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Effective Inventory Management and the Economic Order Quantity

Updated: Feb 24, 2022

Two people calculating business costs

Stock-outs and rush orders can be expensive for your business. Ordering fees and shipping costs can add up throughout the year and result in low profit margins. Likewise, holding too much inventory that ends up just sitting on your shelves ties up assets and warehouse space. So how does an organization balance ordering enough inventory to satisfy customers’ requirements while reducing the amount of inventory they maintain? That’s where the EOQ comes in.

The Economic Order Quantity

The Economic Order Quantity, or EOQ, is the optimal ordering quantity to minimize annual ordering and holding costs. To calculate the EOQ, a company must understand three important variables: Annual Quantity Demanded, Ordering Costs, and Holding Costs. While historical data for the organization can supply the annual quantity demanded, calculating the ordering costs, and holding costs can take a bit more effort.

Economic Order Quantity (EOQ) Chart

Ordering Costs

Bulk shipping makes financial sense. Ordering fees and shipping costs can add up quickly, especially for small orders. The more inventory that is ordered, the more those costs are spread out, resulting in lower overall costs per unit. This makes it tempting to stock large quantities of inventory in order to capitalize on the reduced costs. The result is that you can have massive quantities of stock on hand with no guaranteed sales. But what does it cost to store all that inventory?

Economic Order Quantity (EOQ) vs. Annual Costs

Holding Costs

Every item in your inventory that sits on the shelf costs money. Rent, utilities, and the costs of the item itself all can be factored in when determining holding costs.   The longer an item sits unsold, the greater the holding costs that item incurs. Holding costs can also be considered the opportunity costs of holding that inventory rather than investing the money elsewhere. As such, they are normally calculated by multiplying the cost per unit by the interest rate.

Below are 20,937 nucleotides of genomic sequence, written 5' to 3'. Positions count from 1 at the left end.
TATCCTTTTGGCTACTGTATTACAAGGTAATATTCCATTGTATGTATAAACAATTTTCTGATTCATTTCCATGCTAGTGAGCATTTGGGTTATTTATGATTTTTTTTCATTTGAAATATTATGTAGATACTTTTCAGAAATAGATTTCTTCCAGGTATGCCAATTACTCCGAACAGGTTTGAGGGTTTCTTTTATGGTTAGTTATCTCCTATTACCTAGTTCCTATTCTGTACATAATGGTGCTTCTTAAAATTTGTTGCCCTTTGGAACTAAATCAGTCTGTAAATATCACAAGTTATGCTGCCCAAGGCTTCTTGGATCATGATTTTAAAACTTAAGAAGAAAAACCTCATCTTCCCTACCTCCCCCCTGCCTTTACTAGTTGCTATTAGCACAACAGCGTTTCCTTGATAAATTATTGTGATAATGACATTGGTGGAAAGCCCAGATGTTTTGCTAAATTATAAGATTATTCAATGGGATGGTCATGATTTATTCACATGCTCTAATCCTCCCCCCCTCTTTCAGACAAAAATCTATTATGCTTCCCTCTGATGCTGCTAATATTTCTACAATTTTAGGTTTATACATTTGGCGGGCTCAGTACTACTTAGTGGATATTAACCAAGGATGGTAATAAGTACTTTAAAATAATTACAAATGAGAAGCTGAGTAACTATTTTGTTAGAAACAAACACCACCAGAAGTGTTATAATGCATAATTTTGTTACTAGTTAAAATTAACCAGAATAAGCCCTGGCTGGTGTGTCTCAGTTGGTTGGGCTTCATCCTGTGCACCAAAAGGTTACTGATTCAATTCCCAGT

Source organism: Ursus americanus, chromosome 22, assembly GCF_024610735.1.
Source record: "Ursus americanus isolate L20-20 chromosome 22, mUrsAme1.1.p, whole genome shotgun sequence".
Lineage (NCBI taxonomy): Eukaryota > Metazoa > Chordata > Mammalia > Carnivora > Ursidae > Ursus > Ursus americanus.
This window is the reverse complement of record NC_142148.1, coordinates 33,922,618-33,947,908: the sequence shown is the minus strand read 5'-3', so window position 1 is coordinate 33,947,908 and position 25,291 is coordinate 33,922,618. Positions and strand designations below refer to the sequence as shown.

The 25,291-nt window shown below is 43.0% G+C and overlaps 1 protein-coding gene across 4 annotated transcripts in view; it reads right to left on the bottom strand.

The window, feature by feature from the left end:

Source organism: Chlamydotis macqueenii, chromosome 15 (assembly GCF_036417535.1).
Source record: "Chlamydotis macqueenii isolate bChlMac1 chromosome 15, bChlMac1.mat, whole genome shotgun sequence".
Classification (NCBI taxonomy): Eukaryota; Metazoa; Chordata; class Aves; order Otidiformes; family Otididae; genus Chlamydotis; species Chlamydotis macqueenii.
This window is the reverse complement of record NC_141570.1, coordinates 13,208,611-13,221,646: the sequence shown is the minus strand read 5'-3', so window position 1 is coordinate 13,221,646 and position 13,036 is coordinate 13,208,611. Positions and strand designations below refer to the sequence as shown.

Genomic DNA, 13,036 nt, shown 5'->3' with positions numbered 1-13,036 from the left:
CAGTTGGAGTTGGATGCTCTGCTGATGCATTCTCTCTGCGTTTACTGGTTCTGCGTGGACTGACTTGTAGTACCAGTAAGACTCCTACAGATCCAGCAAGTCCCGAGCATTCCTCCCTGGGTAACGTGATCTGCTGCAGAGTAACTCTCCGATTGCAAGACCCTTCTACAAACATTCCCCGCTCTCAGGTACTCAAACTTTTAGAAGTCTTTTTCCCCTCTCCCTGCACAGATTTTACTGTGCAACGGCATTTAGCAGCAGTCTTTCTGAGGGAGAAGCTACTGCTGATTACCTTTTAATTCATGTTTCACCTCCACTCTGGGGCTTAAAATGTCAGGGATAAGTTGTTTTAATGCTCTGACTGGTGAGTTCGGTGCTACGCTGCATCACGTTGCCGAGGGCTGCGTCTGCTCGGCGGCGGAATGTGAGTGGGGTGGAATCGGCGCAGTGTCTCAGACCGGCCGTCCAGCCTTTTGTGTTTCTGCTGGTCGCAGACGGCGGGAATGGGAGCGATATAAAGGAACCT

To find your holding costs, it is helpful to look at another equation as described by Alecia Bland in her article here.

Capital costs + inventory service costs + inventory risk costs + inventory storage costs, divided by average inventory value


  • Capital costs include the actual cost of your products/materials, as well as other factors such as interest and fees (e.g., loan maintenance fees).

  • Inventory service costs are those related to holding products, such as IT hardware or software, tax, and insurance premiums.

  • Inventory storage costs refer to the costs associated with owning and operating a storage facility, including leasing costs as well as utilities and shipping.

  • Finally, inventory risk costs include any that might reduce the value of your inventory, or its salability, such as shrinkage, error, theft, and loss of product value (i.e., reduced market demand, obsolescence).

Total Cost

The total cost for an item in your inventory is the sum of the ordering cost plus the holding cost. As the graph above shows, total costs decrease with an increase in quantity ordered but start to rise again as holding costs are added to each item. In order to minimize total cost, items should be ordered when the total costs are at their lowest.